by Joel Levinson

In Shakespeare’s “A Midsummer Night’s Dream,” Helena declares, “Love looks not with the eyes but with the mind.” Shakespeare, so perspicacious about so many subjects, could have reached even further in this observation (if the fruits of modern science had been available to him), and asked Helena to proclaim more broadly, “We look not with the eyes but with the mind.”

Fish With Glasses by Joel Levinson

That phrase sounds so simple and innocent. We’re inclined to embrace the poetic and figurative implications of the notion even though we’re dead certain we actually see the world with our eyes. The fact is, however, we don’t see with our eyes. Vision is an illusionistic phenomenon that is so overwhelmingly convincing that it’s hard to believe –some might say impossible to believe – that we don’t actually see what’s out there on the world side of our eyeballs. Nonsense, many of you will assert, we certainly see what’s out there.

Let’s parse the word see. Take the phrase “in the distance she could see the blue ocean.” We understand this to mean that she is looking out across space and sees out there the ocean glittering in the sunlight. What I intend to illuminate in this article is that it is physically impossible to see anything out there and that the very experience of seeing is fundamentally and necessarily illusionistic.

Seeing is an image-making phenomenon that occurs only in the brain. As Shakespeare rightly claimed, we see with the mind. What we think we see out there is really what the complicated process of cognition constructs in here (tap your skull, please). When I share this notion with friends, they ask with alarm, “You don’t really mean to suggest that what I see with my eyes is an illusion and that there is really nothing out there – that seeing essentially is a hallucination.” No, I am not saying that. There is something out there but it’s different from what we perceive (read: cognitively fabricate).

Lift your eyes from this page of the Local and look at something or somebody nearby. There is no question in your mind that you see across the space that separates you from the person or thing you’re observing. You’re convinced that you see your subject across space and they are real. Right? Yes, they are real. But no, you don’t see them out there. It is physically impossible to see anything out there on the far side of your eyes. But why?

The ancient Greeks, specifically Empedocles and Plato, believed there was some form of fire inside the eye, a spear of which shoots out of the pupil the way light shines from a flashlight. They believed that that spear of eye-fire darts out, touches, and brings back to the observer the essence of the object seen.

Science, however, tells us the eye is simply a part of your brain that acts like a passive funnel and merely collects a portion of the billions of photons per second that bombard your face. Roughly 1,500 years after the Greeks, an Arab by the name of Alhazen understood that the eye is but a dark chamber and light enters in carrying information from the outside world. But the light doesn’t carry a ready-made picture; the picture we experience must first be fabricated.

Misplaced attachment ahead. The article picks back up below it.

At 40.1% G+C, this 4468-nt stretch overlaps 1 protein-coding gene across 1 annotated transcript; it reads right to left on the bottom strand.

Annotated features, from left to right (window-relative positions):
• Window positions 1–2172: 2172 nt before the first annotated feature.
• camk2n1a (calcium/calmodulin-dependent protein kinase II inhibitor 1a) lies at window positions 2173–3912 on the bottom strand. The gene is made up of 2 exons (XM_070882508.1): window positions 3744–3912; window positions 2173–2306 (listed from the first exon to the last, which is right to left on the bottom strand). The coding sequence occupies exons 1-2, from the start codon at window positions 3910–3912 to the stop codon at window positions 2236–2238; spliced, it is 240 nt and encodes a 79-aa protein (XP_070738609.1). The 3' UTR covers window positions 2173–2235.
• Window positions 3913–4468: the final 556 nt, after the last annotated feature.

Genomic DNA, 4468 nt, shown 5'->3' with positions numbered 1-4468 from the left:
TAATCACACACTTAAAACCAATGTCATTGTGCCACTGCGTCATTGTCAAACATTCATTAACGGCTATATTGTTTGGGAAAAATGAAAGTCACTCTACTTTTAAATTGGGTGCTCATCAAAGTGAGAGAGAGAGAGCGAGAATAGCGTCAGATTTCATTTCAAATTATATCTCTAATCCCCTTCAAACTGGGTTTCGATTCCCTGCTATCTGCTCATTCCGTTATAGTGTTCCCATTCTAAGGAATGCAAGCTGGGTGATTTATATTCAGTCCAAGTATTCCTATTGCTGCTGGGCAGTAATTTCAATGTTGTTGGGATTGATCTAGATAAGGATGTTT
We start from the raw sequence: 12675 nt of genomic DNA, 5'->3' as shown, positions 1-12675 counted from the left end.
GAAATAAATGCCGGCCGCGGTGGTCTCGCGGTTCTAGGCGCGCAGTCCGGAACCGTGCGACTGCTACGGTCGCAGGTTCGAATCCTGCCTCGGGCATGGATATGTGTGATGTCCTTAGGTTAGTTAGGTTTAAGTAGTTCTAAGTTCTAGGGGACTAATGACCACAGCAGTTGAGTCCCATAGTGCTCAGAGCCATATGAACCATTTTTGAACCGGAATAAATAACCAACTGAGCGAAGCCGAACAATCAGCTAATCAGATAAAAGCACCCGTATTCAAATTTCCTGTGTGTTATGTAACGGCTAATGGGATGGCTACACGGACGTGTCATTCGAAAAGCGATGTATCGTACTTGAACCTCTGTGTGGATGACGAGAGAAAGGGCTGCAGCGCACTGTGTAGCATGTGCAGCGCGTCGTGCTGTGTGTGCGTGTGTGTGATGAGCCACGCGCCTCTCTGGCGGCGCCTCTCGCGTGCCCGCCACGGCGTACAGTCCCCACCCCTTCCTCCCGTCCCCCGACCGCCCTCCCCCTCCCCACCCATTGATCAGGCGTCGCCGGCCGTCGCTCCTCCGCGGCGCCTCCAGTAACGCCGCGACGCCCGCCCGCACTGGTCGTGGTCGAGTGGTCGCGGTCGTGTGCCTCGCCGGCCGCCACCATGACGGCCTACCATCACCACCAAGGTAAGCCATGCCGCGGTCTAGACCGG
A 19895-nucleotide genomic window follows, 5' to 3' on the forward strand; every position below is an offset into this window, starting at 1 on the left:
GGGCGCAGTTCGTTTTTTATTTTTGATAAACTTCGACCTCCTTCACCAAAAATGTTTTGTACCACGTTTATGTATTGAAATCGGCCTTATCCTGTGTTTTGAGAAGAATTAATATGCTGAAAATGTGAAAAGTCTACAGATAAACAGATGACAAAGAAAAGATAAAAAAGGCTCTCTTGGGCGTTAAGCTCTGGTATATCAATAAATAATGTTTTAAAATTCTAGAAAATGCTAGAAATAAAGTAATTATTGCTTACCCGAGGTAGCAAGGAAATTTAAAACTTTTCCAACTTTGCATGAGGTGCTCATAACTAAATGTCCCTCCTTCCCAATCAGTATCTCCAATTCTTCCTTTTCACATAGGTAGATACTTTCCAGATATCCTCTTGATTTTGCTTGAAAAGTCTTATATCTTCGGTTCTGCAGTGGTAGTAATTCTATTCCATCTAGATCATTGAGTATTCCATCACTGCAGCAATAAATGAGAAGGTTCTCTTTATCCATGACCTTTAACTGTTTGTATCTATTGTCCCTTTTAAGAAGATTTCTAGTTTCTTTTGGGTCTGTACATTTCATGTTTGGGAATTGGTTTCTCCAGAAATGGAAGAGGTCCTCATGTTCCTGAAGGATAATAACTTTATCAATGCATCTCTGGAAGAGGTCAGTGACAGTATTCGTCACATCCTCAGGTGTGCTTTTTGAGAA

Light simply carries energy packets of varying wavelengths on a one-way trip into the cranium. Rods and cones at the back of the eyeball convert the energy into electro-chemical impulses, sending those impulses in a micro fraction of a second to nature’s astounding cognition factory that is the brain. Impulses are shot back and forth between various processing centers in the gray matter where the impulses are shaped and reshaped using, in part, a lifetime of your memories to build the image.

Some brain cells, for instance, only recognize vertical lines, others only horizontal lines, and still others only diagonal lines. Thousands of other cognitive picture-building actions occur in a billionth the time it takes to wink. It’s a miraculous process evolved over eons to serve organism survival – your survival. Avoid that car. Find your next meal. Look for a companion.

Too incredible to believe? Consider this. Imagine someone has slowed down light to a snail’s pace while you’re looking at a mountain. While you’re still facing the mountain, you close your eyes. Just before you open your eyes, a huge lead curtain a football field away, descends between you and the mountain blocking the view. You open your eyes. The slow crawling light beam that originally emanated from the mountain now travels from your side of the lead curtain into your eyes. Voila! You “see” the mountain for a short time with exactly the same detail as before the curtain had descended and yet the view of the mountain is totally blocked by the opaque curtain. Such is the illusionistic nature of perception. From this, one must also conclude that color is not a real aspect of the world out there, but a constructed sensation that exists only in the mind of some sentient beings.

Shakespeare was on the right track again when he wrote, “When most I wink, then do my eyes best see.”
Contact Joel Levinson at

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